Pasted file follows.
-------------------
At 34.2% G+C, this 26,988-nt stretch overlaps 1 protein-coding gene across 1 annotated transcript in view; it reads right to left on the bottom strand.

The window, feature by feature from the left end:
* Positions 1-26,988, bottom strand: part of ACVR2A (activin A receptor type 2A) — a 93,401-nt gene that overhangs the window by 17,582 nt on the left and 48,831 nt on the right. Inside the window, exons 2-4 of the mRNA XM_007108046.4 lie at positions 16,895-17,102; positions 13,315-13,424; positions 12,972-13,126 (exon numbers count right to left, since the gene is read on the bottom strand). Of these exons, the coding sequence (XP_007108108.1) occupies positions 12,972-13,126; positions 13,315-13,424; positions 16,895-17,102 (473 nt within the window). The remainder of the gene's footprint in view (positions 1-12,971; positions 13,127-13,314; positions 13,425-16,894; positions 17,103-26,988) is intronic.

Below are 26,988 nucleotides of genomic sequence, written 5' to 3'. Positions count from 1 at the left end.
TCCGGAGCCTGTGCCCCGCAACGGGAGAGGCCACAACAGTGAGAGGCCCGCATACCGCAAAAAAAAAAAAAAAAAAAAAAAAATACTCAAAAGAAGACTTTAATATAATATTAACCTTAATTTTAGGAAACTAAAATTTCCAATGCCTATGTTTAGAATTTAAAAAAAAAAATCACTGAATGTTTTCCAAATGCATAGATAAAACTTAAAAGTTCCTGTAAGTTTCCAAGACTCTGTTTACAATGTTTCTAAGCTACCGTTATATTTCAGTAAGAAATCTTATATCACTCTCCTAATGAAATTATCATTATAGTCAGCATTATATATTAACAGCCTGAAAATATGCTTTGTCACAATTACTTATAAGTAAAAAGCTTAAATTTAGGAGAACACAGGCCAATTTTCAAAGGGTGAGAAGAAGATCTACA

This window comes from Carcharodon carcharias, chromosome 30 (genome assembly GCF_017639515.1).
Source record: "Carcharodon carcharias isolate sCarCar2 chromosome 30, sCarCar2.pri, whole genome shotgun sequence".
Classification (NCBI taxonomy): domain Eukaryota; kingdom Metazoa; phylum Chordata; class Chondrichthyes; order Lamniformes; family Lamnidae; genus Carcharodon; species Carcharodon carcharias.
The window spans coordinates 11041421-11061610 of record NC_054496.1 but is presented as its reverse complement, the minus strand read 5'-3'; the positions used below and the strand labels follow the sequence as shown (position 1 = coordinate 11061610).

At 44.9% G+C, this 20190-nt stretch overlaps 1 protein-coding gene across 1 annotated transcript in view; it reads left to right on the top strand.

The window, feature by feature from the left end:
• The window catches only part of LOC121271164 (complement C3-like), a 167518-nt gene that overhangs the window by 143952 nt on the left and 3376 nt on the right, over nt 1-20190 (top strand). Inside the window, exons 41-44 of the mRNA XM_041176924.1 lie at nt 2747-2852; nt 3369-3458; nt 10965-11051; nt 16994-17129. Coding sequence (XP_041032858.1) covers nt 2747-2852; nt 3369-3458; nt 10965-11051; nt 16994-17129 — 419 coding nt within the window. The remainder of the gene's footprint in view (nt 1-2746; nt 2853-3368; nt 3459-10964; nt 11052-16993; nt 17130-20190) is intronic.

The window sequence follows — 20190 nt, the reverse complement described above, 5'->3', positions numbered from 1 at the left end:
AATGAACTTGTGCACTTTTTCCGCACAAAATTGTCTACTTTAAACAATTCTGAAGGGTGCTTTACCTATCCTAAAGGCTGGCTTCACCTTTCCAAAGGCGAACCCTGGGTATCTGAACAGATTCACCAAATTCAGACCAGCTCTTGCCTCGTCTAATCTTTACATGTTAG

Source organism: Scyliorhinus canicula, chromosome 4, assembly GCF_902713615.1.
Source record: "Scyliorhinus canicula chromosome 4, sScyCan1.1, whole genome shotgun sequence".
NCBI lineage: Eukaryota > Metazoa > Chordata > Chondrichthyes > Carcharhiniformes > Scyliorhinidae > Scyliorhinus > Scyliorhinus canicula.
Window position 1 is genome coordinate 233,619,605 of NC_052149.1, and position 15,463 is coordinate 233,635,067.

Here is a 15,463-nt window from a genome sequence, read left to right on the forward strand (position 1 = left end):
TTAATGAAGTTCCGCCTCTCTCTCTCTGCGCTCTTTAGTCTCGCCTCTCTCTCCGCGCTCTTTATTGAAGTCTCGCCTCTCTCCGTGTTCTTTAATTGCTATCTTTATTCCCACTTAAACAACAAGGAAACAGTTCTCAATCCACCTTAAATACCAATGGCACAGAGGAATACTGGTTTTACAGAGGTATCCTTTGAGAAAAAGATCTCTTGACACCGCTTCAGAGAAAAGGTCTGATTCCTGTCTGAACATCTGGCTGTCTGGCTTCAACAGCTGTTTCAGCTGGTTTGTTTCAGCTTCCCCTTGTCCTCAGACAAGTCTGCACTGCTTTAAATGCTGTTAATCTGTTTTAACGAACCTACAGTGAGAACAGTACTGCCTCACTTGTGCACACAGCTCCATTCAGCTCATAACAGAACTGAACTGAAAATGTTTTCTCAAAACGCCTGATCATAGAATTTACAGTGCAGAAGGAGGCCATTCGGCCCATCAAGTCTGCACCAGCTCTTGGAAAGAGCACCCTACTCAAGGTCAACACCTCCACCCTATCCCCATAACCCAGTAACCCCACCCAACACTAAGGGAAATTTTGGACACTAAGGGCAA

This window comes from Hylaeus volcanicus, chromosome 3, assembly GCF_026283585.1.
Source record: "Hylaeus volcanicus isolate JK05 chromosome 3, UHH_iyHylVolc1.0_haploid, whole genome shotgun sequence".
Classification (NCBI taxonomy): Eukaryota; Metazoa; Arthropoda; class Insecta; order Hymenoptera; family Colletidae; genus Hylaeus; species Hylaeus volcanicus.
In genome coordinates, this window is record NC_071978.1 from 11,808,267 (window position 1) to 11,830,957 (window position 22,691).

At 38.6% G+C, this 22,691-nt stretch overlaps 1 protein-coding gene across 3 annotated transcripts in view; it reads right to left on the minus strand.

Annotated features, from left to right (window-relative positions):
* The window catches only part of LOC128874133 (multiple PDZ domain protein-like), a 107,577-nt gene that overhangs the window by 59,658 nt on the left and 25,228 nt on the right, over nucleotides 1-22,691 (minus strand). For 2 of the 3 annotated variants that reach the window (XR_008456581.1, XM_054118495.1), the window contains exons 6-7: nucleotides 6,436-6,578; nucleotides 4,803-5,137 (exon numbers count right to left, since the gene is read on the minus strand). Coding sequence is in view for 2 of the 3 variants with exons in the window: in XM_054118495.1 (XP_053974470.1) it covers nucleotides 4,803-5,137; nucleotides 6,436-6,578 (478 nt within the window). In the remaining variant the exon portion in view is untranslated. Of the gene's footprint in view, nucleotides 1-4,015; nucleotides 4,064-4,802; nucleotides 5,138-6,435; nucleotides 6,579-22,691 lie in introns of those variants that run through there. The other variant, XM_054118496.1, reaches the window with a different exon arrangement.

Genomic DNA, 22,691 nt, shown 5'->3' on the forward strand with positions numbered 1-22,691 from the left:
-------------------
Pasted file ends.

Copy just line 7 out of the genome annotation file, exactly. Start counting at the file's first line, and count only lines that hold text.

Source record: "Carcharodon carcharias isolate sCarCar2 chromosome 30, sCarCar2.pri, whole genome shotgun sequence".